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Politics News

What happens at Mills Jones’ house?

President Ellen Johnson Sirleaf has rubbished claims in Monrovia that she was denied entry last week at the private residence of Central Bank Governor, Dr. J. Mills Jones in Greenville City, Sione County.

“That’s a rubbish,” President Sirleaf reacted at the Presidential Palace in Greenville during an interview with reporters at the end of days of assessment tour of projects being undertaken for the “July 26” 2015 Independence Day Celebration in the Southeast.

While touring Sinoe and Grand Kru Counties – southeast Liberia, rumor emerged in Monrovia from a local radio talk show at Truth 96.1 FM that President Sirleaf had allegedly been denied entrance at Dr. Jones’ residence while attempting to enter the premises.

Ahead of the 2017 Presidential elections, Dr. Jones, an appointed Central Bank Governor of President Sirleaf’s administration, has controversially been wrestling on the political stage over the years under the guise of “loaning” huge sums of cash to marketers, some of whom wear clothes with his photos, while others place his photos on their houses, in an apparent campaign style.

Governor Jones himself has not let the cat out of the bag yet, but there have been strong indications here that he may have his eyes set on the Presidency, and these initial overtures may be intended to prepare the grounds sufficiently before coming out. 

However, given growing concerns of cash heavily being dished out to marketers by Governor Jones, the Legislature in 2014 amended the Act creating the Central Bank of Liberia or CBL, to limit and restrict present and future governors and their deputies from contesting elected offices while still at the CBL.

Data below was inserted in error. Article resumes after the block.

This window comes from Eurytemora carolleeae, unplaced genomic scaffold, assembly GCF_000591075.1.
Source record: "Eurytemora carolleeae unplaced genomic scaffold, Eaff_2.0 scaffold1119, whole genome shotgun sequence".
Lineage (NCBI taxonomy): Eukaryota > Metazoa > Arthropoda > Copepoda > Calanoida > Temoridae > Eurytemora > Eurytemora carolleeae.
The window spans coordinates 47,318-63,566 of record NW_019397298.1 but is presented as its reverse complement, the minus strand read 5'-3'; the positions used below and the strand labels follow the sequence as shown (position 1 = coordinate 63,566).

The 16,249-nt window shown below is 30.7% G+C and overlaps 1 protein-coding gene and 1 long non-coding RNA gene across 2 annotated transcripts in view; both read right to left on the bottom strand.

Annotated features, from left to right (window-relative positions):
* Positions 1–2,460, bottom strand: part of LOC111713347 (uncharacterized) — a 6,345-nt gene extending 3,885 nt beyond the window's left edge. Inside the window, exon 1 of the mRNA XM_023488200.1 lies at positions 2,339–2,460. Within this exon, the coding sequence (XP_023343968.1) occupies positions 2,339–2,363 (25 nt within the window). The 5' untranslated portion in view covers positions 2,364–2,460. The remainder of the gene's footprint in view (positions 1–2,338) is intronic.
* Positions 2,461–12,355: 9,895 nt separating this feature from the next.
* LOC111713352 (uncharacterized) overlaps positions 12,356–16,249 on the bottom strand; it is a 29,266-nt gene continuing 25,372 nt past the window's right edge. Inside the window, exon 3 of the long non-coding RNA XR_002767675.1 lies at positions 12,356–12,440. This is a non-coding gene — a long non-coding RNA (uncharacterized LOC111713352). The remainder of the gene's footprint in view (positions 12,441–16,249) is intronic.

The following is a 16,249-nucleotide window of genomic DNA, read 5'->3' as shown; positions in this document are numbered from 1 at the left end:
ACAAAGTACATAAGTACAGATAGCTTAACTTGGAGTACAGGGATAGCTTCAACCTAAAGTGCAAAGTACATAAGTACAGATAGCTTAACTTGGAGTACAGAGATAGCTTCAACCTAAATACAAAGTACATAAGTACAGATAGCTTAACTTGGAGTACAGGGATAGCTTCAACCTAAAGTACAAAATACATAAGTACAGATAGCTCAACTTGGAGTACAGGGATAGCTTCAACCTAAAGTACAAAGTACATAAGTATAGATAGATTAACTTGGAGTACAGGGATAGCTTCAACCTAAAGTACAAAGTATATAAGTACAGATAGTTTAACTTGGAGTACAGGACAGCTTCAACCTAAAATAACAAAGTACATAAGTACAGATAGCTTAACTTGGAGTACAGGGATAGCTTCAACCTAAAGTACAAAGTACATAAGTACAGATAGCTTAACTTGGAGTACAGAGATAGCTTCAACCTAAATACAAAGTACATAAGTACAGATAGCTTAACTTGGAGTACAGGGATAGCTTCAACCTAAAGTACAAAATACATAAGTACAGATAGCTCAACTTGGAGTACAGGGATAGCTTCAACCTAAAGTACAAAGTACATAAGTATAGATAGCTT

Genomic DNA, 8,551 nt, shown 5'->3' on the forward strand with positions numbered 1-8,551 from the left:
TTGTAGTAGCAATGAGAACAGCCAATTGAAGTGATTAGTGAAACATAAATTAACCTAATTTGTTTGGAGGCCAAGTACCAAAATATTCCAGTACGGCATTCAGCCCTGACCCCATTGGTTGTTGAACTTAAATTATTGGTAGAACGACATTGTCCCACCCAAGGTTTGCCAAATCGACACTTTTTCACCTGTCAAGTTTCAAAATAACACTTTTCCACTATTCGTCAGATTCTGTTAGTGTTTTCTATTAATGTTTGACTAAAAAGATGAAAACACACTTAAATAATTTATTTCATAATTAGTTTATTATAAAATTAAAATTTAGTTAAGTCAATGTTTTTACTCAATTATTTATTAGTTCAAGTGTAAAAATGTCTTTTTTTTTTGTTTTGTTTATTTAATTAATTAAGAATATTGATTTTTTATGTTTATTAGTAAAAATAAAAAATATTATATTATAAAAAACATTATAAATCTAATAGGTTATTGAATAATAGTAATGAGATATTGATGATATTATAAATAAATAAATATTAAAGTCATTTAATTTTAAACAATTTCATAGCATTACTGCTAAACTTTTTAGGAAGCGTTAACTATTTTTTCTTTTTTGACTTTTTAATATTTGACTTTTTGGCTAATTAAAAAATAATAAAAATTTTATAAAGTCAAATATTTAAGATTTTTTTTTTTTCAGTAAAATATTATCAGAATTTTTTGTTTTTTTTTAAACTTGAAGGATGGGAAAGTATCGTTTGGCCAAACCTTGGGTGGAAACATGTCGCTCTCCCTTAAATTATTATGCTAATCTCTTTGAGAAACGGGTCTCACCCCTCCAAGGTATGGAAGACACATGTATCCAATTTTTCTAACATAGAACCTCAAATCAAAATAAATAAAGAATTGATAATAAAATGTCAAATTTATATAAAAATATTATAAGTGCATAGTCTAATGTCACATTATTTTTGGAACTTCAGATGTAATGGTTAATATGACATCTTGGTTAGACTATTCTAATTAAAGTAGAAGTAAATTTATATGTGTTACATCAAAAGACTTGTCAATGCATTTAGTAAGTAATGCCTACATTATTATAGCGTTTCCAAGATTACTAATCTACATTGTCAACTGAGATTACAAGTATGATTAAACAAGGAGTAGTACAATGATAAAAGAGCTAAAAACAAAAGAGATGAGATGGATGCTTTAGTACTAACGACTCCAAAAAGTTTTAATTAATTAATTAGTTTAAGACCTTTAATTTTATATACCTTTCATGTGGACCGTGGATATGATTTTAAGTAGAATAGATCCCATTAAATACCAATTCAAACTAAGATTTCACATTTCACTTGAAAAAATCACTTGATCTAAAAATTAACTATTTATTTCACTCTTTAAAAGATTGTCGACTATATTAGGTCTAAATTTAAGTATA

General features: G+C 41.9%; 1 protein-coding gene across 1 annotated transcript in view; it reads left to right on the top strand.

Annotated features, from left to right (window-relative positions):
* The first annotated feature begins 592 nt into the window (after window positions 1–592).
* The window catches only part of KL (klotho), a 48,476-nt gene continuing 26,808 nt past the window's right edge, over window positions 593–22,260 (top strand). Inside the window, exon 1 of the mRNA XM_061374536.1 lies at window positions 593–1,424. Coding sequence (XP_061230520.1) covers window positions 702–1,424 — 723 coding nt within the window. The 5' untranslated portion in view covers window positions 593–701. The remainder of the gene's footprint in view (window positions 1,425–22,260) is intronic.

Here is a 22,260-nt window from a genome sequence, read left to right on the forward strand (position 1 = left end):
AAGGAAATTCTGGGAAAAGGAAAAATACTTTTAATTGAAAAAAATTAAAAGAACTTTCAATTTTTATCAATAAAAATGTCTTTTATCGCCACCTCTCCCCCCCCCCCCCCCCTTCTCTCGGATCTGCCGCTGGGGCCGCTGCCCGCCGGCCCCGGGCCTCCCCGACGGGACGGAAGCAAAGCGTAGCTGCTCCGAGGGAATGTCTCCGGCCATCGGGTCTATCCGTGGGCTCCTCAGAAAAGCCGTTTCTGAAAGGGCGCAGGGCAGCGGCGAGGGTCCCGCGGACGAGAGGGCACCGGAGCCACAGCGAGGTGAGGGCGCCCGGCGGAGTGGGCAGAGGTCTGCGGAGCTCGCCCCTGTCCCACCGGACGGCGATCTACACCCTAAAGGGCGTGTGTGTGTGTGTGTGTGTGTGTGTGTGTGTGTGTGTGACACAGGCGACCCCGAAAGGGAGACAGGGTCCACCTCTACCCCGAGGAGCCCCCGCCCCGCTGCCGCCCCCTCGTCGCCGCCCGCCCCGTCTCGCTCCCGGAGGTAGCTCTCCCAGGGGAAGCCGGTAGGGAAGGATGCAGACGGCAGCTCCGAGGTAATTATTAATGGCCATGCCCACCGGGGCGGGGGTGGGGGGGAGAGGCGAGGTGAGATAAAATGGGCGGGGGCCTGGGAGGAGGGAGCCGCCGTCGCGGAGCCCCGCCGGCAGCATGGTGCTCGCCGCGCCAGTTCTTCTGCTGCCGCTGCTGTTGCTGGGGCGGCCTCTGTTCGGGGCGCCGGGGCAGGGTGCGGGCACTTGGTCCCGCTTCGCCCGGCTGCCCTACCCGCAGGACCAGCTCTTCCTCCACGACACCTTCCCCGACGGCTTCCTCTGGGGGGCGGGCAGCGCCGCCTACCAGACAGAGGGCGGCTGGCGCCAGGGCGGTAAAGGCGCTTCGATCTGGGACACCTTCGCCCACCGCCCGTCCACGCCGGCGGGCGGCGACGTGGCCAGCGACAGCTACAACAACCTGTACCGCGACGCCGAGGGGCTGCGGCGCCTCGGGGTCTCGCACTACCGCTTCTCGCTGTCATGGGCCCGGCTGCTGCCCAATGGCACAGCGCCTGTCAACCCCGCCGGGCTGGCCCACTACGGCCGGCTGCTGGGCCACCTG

The amended Act further restricts current and future governors and their deputies from contesting elected offices until three consecutive years after the end of their tenure or resignation from the CBL.

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Upon arrival in Sione’s capital Greenville, President Sirleaf said she saw a symbol around the City Hall with inscriptions: “Welcome to Dr. J. Mills Jones’ Residence.”

“I just drove in there and just turn around; I just drove in to see the house and come back,” the Liberian leader clarified, saying, it was complete rubbish for one to claim that she was denied entrance.

At the time the President’s convoy was leaving the Greenville City Hall to see Dr. Jone’s house, which is approximately less than ten minutes drive, reporters did not follow based on protocol’s instruction.

President Sirleaf clarified however on Friday, 15 May that she did not go to Dr. Jones’ house purposely to enter, but she tried to call him just to see the house and say thanks and come back.

“But that’s not true; I didn’t try to go in. I tried to call him and say thanks – you got a good house,” she said. By Winston W. Parley – Edited by Jonathan Brown

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